‘Modest’ and ‘full-blooded’ conceptions of meaning disagree on whether we should try to provide explanations of reference. In this paper, I defend a psychological brand of the full-blooded program. As I understand it, there are good reasons to provide a psychological explanation of referential abilities. This explanation is to be framed at an intermediary level of description between the personal level and the explanations provided by neuroscience. My defense of this program has two parts: First…Read more
  •  402
    Is Perception a Source of Reasons?
    Theoria 79 (1): 22-56. 2013.
    It is widely assumed that perception is a source of reasons (SR). There is a weak sense in which this claim is trivially true: even if one characterizes perception in purely causal terms, perceptual beliefs originate from the mind's interaction with the world. When philosophers argue for (SR), however, they have a stronger view in mind: they claim that perception provides pre- or non-doxastic reasons for belief. In this article I examine some ways of developing this view and criticize them. I ex…Read more
  •  298
    Object Files, Properties, and Perceptual Content
    Review of Philosophy and Psychology 7 (2): 283-307. 2016.
    Object files are mental representations that enable perceptual systems to keep track of objects as numerically the same. How is their reference fixed? A prominent approach, championed by Zenon Pylyshyn and John Campbell, makes room for a non-satisfactional use of properties to fix reference. This maneuver has enabled them to reconcile a singularist view of reference with the intuition that properties must play a role in reference fixing. This paper examines Campbell’s influential defense of this…Read more
  •  116
    Epistemic Responsibility and Perceptual Experience
    In David Lauer, Christophe Laudou, Robin Celikates & Georg W. Bertram (eds.), Expérience Et Réflexivité: Perspectives au-Delà de L’Empirisme Et de L’Idéalisme, L'harmattan. 2011.
    Any theory of perceptual experience should elucidate the way humans exploit it in activities proper to responsible agents, like justifying and revising their beliefs. In this paper I examine the hypothesis that this capacity requires the positing of a perceptual awareness involving a pre-doxastic actualization of concepts. I conclude that this hypothesis is neither necessary nor sufficient to account for empirical rationality. This leaves open the possibility to introduce a doxastic account, acc…Read more
  •  262
    Indexing the World? Visual Tracking, Modularity, and the Perception–Cognition Interface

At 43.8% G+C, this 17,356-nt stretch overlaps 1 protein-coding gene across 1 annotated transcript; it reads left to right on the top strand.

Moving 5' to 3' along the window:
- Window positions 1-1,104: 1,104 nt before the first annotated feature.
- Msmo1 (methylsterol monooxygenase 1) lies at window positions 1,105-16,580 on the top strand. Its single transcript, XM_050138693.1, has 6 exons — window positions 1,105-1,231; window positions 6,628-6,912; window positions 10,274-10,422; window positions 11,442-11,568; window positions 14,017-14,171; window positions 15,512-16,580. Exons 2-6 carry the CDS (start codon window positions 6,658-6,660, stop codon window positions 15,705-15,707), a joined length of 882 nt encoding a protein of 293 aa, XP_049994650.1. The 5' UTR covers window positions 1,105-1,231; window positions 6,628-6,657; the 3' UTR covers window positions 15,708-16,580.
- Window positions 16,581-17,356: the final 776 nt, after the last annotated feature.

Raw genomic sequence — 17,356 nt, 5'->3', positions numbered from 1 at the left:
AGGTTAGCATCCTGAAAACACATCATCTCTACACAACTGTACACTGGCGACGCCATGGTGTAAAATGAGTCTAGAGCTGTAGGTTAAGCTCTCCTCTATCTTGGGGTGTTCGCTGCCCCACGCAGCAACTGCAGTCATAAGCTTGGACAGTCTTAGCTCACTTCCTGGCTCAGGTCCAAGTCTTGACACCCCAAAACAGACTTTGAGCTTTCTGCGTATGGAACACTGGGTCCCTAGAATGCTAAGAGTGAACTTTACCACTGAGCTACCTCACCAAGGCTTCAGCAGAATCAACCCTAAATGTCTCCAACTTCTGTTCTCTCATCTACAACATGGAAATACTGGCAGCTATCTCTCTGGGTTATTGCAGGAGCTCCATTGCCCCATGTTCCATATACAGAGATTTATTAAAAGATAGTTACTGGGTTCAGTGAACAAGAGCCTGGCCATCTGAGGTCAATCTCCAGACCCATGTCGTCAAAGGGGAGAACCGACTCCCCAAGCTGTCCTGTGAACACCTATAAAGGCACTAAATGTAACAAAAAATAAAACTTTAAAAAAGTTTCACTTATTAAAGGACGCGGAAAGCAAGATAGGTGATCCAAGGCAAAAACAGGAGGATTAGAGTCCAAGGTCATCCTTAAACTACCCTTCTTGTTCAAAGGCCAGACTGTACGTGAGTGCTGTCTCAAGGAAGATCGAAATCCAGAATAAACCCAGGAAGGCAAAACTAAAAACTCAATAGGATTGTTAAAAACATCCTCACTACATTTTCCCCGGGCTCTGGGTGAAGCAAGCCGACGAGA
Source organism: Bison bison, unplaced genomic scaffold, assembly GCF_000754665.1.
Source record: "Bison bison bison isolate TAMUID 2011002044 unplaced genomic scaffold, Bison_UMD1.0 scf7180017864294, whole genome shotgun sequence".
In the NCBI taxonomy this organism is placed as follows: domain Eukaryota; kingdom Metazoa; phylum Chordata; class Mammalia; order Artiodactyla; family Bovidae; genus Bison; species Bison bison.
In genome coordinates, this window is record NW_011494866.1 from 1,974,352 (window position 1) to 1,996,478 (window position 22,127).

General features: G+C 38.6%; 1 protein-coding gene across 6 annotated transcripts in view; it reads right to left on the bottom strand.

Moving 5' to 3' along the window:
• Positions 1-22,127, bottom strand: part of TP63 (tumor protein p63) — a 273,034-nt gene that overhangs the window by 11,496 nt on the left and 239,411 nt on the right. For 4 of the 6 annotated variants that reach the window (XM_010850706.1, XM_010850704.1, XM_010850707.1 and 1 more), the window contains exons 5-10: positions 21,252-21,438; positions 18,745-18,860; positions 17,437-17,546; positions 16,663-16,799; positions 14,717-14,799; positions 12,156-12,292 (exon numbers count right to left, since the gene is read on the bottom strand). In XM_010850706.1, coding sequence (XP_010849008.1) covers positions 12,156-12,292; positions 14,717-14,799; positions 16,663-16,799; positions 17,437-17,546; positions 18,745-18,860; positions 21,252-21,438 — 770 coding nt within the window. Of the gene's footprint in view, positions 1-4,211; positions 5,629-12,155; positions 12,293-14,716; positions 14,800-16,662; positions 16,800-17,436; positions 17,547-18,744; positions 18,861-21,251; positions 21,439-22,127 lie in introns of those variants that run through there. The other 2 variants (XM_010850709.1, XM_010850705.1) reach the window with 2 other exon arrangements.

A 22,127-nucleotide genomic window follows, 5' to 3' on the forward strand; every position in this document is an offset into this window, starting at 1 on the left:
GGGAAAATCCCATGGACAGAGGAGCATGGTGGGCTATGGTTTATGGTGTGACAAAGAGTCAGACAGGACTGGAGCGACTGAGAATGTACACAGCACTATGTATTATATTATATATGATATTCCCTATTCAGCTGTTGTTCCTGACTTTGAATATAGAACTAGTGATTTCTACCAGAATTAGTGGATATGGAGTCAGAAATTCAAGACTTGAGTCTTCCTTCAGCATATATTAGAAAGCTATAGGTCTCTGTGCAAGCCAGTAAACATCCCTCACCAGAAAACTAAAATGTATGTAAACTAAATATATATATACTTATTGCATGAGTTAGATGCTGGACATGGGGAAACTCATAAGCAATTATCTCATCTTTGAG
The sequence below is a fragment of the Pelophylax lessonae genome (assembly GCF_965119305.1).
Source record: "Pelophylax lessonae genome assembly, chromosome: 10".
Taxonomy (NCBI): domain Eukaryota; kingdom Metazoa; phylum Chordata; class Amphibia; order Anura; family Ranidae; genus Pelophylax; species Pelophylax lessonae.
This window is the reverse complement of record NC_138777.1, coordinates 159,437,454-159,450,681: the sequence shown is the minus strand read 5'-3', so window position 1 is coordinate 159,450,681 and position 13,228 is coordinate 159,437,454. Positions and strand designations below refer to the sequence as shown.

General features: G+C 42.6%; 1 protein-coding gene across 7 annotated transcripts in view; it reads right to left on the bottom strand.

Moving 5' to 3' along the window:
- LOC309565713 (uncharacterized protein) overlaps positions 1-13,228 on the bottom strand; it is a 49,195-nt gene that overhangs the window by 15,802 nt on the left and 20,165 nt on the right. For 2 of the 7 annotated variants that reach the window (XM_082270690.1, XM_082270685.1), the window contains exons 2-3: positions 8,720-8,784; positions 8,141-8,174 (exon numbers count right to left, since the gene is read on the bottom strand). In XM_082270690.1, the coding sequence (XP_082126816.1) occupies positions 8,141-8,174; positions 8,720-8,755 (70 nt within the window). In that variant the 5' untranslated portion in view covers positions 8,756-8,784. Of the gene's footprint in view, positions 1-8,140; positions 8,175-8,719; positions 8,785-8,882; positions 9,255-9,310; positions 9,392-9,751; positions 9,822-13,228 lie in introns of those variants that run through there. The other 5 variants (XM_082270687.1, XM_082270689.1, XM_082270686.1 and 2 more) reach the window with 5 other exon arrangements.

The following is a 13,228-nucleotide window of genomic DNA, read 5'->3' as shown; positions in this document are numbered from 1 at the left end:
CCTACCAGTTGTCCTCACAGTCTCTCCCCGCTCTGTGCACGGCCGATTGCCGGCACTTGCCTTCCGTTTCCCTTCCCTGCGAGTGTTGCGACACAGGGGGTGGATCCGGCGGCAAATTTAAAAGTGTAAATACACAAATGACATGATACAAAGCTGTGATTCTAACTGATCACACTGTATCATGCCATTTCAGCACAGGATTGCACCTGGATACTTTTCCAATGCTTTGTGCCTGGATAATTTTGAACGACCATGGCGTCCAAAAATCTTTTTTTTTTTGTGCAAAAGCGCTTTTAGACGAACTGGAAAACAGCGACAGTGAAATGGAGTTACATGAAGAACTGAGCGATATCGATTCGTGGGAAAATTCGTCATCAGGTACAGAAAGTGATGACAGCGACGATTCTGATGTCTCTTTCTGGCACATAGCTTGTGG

British Journal for the Philosophy of Science 67 (1): 215-245. 2016.
    Research in vision science, developmental psychology, and the foundations of cognitive science has led some theorists to posit referential mechanisms similar to indices. This hypothesis has been framed within a Fodorian conception of the early vision module. The article shows that this conception is mistaken, for it cannot handle the ‘interface problem’—roughly, how indexing mechanisms relate to higher cognition and conceptual thought. As a result, I reject the inaccessibility of early vision to…Read more
  •  281
    How to Undercut Radical Skepticism
    Philosophical Studies 174 (5): 1299-1321. 2017.
    Radical skepticism relies on the hypothesis that one could be completely cut off from the external world. In this paper, I argue that this hypothesis can be rationally motivated by means of a conceivability argument. Subsequently, I submit that this conceivability argument does not furnish a good reason to believe that one could be completely cut off from the external world. To this end, I show that we cannot adequately conceive scenarios that verify the radical skeptical hypothesis. Attempts to…Read more
  •  256
    Illusions of Optimal Motion, Relationism, and Perceptual Content
    Pacific Philosophical Quarterly 98 (S1): 146-173. 2017.
    Austere relationism rejects the orthodox analysis of hallucinations and illusions as incorrect perceptual representations. In this article, I argue that illusions of optimal motion present a serious challenge for this view. First, I submit that austere-relationist accounts of misleading experiences cannot be adapted to account for IOMs. Second, I show that any attempt at elucidating IOMs within an austere-relationist framework undermines the claim that perceptual experiences fundamentally involv…Read more